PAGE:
5.) Set up some rules and remain steadfast. Once you set up a rule, then you must enforce it every time. Dogs will test the rules often. If they find that they can break it with no consequence, then they will continue to break it. Dogs learn by repetition, so you may have to enforce the rules more than once. You will also need to determine what the consequence for breaking the rules should be. It could be time alone, which a lot of dogs don’t like, or a squirt from the squirt bottle (doesn’t work that well on water loving breeds like Labs and Newfies) or you can block and muzzle. Block and muzzle is where you block the dog until they submit to you (lower their head or roll over on their back) and then put your hand around their muzzle. WARNING: Don’t try it with dogs that show ANY signs of aggression! You may get bitten! Or you can leg bump, which is where you walk into the dog and gently bumb them with your shin. DO NOT KICK! Don’t leg bump small dogs, because you could accidently injure them. The same is true with very tall dogs, like skinny Great Danes. You could injure their hips and/or legs. You must stand up straight when leg bumping. What you are doing is mimicing an alpha dog’s butt bump. This is where an alpha dog will turn himself and litterally bumb another dog with his butt. It’s a way for the alpha to say "I’m boss, knock it off." While doing the butt bump, the alpha dog will stand erect and proud, so you must do the same for it to work. Sometimes it helps to say "Hey!" or something short when leg bumping.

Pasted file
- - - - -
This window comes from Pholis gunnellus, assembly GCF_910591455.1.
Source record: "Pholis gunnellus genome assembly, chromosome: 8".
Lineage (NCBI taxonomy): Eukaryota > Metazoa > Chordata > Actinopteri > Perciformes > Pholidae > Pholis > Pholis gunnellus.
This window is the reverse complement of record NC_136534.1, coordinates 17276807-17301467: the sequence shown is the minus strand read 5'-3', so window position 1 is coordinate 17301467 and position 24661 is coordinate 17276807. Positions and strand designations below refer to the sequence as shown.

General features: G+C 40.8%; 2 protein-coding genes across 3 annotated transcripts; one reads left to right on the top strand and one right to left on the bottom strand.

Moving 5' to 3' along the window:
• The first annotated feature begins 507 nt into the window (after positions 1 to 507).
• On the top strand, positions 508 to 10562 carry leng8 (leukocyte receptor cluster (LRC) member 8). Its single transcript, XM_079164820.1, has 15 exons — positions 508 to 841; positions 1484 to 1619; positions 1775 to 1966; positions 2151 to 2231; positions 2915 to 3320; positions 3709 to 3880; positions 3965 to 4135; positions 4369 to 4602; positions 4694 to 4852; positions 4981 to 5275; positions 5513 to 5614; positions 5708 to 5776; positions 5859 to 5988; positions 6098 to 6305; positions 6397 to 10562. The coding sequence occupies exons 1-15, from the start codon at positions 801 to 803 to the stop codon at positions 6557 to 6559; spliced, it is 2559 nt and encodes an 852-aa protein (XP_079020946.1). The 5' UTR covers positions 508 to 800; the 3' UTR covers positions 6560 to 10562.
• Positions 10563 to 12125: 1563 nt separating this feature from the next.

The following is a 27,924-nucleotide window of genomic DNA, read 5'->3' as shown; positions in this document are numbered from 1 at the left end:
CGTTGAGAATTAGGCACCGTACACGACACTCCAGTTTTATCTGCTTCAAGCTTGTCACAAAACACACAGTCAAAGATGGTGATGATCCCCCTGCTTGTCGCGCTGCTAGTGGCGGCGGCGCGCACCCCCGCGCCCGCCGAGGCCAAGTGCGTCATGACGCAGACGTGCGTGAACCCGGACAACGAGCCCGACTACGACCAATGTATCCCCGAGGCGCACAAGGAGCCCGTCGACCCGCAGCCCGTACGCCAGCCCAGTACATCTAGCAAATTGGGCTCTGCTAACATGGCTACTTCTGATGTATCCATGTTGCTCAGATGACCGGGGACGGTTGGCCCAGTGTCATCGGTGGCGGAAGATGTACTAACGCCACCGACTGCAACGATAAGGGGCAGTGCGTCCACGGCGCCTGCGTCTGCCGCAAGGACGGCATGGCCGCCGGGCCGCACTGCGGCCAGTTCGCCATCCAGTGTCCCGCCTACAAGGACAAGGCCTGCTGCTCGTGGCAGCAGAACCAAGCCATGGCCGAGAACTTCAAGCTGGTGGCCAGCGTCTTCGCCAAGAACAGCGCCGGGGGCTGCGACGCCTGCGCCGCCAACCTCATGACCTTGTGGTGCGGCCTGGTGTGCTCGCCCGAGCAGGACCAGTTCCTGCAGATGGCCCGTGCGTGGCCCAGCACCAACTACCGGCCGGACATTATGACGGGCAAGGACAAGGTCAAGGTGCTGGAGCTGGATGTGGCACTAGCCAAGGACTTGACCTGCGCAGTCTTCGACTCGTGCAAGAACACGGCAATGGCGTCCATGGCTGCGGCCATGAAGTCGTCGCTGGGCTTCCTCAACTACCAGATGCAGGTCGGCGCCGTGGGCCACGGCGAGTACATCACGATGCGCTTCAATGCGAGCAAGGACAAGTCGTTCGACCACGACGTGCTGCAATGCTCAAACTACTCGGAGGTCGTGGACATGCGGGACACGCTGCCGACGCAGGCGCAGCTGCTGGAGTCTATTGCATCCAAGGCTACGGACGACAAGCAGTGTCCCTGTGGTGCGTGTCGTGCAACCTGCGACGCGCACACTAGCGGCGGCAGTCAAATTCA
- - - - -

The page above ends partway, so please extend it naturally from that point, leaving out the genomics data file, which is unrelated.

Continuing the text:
6.) Stay consistent! This is really important. Lack of consistency is a leading reason why people fail with their dogs. By staying consistent, you are showing your dog that you are the boss. Consistency is a very important ingredient when trying to earn your dog’s respect. Dogs thrive on it, and with out it they often panic. You can not let your dog do something one time, and then not the other. The reverse is true as well. Once a dog learns a rewarding behavior, that behavior tends to stick. So if every time your dog barks at the mailman and the mailman goes away, that is a reward to your dog. Because your dog successfully defended his and your territory from an intruder. The mailman is usually consistent and comes and goes at the same time everyday. Your dog picks up on this, and will be ready when the mailman comes. This example can be applied to anything, but the point is that dogs need, count on, thrive on, learn from, and down right live on consistency.
If you put all of these things together, you will earn your dog’s respect. It really is a lot simpler than it sounds. Keep in mind that dogs learn by trial and error. They do something, and if no one disagrees with it, and it’s rewarding, they will do it again. If someone stronger disagrees with it, then they will usually move on. Dogs do not think like people, so don’t feel bad about enforcing the rules. Your dog will respect you for making the rules and then enforcing them. They are a lot like kids in that way. Push them too hard, and they rebel; don’t push hard enough and they will become uncontrollable.